Varicosities are abnormally dilated and tortuous veins that usually appear in the lower extremities. Varicosities in general occur as a result of an underlying problem with reverse venous flow, also known as venous insufficiency syndrome.
Healthy veins have one-way valves that are located at various levels, superficial to deep. They redirect blood in a systematic fashion from the outermost surface of the body toward the center and ultimately to the heart. At each step, these valves prevent backflow of blood. When these valves become incompetent and "leaky," blood back flows; this results in an increase in venous pressure in superficial veins. Since the superficial venous system operates as a low-pressure system, repeated increases in venous pressure result in enlarged and tortuous veins. In essence, varicosities are normal veins that have become dilated because of increased venous pressure set in motion by incompetent valves.
Most commonly, varicosities are either varicose veins or spider veins, which are also known as telangiectases. These varicosities are on the surface and visible. They can be uncomfortable, annoying, or just cosmetically concerning. Normal pregnancies may be complicated by mild to severe vulvovaginal varicosities.
Deeper varicosities are a sign of more significant problems and can result in serious and chronic conditions if left unrecognized and untreated. For instance, lipodermatosclerosis (LDS), which is associated with fat necrosis and recurrent ulcerations, can be a manifestation of untreated chronic venous insufficiency. In advanced cases of LDS, the proximal part of the lower extremity swells up as a result of the chronic venous obstruction. The distal part of the lower extremity in turn shrinks from all of the chronic ulcerations and fat necrosis. This combination results in an "inverted champagne bottle" appearance of the lower extremity. Occasionally an acute form of LDS can occur, and it is important to not misdiagnose it as cellulitis, inflammatory morphea, or erythema nodosum.
ICD10CM: I83.90 – Asymptomatic varicose veins of unspecified lower extremity
Hereditary hemorrhagic telangiectasia (Osler-Weber-Rendu syndrome) – Perform blood test to evaluate for iron-deficiency anemia, thrombocytopenia, and polycythemia; check urine for hematuria, and check stool for blood.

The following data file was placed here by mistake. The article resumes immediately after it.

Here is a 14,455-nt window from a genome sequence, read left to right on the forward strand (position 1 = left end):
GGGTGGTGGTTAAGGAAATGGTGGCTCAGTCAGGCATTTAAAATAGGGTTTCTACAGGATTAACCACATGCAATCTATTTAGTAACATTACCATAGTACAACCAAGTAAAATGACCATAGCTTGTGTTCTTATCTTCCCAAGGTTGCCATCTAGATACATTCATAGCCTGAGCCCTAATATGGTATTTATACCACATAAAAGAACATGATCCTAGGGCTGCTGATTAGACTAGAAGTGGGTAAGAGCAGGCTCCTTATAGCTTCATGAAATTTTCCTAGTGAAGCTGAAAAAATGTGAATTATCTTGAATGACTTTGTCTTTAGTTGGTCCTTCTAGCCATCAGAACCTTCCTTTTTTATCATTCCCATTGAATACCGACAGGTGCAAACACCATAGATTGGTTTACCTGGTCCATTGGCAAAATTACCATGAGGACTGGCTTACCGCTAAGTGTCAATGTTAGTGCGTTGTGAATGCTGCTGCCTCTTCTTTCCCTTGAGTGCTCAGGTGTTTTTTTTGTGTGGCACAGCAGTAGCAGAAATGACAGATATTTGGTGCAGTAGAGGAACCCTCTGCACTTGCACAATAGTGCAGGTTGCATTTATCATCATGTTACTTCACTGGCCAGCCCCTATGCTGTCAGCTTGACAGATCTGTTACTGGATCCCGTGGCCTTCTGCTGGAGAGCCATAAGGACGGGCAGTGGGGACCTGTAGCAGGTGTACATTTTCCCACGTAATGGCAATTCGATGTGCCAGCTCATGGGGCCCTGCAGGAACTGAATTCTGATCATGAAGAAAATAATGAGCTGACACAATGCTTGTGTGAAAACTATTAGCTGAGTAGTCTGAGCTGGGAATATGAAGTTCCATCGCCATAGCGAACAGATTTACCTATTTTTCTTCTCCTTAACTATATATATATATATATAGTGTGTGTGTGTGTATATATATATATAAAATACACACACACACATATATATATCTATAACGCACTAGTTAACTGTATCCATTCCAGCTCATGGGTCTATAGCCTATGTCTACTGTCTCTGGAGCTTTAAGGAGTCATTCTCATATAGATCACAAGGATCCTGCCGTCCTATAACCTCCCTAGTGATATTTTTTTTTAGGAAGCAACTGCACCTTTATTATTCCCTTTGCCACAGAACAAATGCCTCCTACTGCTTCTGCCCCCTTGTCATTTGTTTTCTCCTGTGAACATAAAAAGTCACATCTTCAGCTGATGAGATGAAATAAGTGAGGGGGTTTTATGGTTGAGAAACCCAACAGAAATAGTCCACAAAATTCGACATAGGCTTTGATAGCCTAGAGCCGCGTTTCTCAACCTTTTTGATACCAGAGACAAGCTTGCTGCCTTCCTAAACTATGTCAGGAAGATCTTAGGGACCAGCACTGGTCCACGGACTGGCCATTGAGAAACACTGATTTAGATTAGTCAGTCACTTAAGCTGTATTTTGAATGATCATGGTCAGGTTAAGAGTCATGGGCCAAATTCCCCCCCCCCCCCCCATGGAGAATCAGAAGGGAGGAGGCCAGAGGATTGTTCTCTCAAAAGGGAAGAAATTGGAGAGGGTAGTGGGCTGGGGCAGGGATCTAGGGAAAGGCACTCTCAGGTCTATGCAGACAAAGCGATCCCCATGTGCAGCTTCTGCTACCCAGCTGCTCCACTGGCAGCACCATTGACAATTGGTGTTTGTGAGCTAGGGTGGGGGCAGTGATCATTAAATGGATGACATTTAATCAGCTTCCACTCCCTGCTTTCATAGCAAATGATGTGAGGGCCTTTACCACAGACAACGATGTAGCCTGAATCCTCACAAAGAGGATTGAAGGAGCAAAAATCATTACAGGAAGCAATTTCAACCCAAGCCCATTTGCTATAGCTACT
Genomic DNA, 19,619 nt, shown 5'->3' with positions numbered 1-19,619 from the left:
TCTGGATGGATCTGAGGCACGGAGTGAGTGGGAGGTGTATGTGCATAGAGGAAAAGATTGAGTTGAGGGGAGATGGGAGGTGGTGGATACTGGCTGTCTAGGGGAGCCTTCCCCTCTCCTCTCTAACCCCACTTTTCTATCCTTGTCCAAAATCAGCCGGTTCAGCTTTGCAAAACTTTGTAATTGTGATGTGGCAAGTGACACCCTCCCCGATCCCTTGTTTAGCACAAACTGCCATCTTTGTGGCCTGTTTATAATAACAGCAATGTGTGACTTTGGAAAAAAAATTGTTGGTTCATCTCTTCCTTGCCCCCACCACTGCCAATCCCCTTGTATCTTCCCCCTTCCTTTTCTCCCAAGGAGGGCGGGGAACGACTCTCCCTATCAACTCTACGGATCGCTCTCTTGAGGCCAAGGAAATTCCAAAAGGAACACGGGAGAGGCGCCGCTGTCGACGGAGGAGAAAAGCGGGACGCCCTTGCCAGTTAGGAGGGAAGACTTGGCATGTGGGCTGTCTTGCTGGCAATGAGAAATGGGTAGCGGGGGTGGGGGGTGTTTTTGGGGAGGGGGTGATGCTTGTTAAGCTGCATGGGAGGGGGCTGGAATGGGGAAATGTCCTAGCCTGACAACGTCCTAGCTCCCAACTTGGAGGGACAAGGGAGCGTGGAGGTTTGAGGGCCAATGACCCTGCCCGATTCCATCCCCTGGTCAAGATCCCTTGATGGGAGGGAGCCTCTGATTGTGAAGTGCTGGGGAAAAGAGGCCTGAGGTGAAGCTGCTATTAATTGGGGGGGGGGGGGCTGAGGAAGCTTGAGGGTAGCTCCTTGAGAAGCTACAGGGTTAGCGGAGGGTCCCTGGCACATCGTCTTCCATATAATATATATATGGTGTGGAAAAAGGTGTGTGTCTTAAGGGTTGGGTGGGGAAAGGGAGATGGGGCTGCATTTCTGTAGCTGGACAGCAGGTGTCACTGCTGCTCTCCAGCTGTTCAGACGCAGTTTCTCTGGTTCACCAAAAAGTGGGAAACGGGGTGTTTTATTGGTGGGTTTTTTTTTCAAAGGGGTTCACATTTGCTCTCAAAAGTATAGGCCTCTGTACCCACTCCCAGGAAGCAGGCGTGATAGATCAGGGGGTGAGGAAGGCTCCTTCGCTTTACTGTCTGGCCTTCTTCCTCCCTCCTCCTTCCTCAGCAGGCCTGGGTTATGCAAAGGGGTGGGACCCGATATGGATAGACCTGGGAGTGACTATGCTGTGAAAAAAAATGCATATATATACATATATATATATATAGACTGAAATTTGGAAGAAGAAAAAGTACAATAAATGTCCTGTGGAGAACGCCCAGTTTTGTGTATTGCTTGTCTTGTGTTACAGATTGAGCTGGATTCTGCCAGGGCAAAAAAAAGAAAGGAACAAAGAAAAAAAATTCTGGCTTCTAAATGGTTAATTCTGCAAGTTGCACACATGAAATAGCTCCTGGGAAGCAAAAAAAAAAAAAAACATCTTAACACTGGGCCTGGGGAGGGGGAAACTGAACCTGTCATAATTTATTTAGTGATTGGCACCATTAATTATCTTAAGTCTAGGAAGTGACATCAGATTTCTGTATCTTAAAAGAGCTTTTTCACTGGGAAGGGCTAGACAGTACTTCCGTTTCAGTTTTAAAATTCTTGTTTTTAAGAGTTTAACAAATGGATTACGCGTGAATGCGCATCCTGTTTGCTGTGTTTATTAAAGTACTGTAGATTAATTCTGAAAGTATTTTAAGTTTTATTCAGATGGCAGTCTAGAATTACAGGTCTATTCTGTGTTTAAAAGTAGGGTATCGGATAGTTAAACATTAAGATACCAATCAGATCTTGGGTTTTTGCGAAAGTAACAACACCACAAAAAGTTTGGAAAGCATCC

Varicose veins (varicosities) are twisted, enlarged veins at the skin surface. The word comes from the Latin word varix, which means "twisted."
Varicose veins occur due to poor functioning (malfunction) of valves in the deeper leg veins (venous insufficiency), making blood back up (pool) in the legs, with the resulting pressure causing surface veins to enlarge.
Who’s At Risk
Varicose veins affect up to 60% of American adults. Women are more often affected than men.
You are at greater risk if you:
Have other family members with varicose veins
Stand for long periods of time
Varicose veins often first occur during pregnancy, when the growing baby exerts pressure on the mother's leg veins.
Signs & Symptoms
Bulging, cord-like, twisted, soft, blue-to-purple swellings are seen on the legs, anywhere from the groin to the ankle. Many times there are no symptoms, but some people complain of burning, throbbing, muscle cramping, swelling, or an achy or heavy feeling in the legs.
Compression stockings (to help blood return to the heart and give extra support to the damaged veins) are the first thing to try. This may be difficult, as you must search for the proper kind, and they are tighter and require more effort to put on than regular hose and socks. However, wearing compression stockings is the most important thing you can do and will be required by any doctor you see.
For the maximum benefit, compression stockings must be worn every day and put on when first getting out of bed, before gravity has a chance to cause the legs to swell. Non-prescription compression (or pressure) stockings are sold in many pharmacies and medical supply stores. They are also available on the Internet. Many styles, colors, and strengths are available. Make sure they fit properly. You may need to measure your leg to assure proper fit. For people with arthritis, there are devices to help you put on compression stockings.
To prevent varicose veins from getting worse:
Avoid tight clothing, which holds back blood from returning to the heart
Elevate your legs
Avoid long periods of standing
When to Seek Medical Care
See your doctor if compression stockings do not improve your symptoms, if you have a breakdown in the skin (ulcer), or if you have severe swelling or pain in your leg.
You might also see a doctor if you are concerned with how the veins appear and are considering having them removed. Insurance will usually not cover treatment of varicose veins for cosmetic reasons.
If you have any signs of infection or skin breakdown, antibiotics or special dressings may be recommended.
An exam will be done to evaluate blood flow (circulation) in your leg. An ultrasound test may be done to check for a blood clot.
You may be referred to a vein specialist (phlebologist) to discuss treatment options, which include:
Endovenous (inside the vein) laser
Bolognia, Jean L., ed. Dermatology, pp.1635. New York: Mosby, 2003.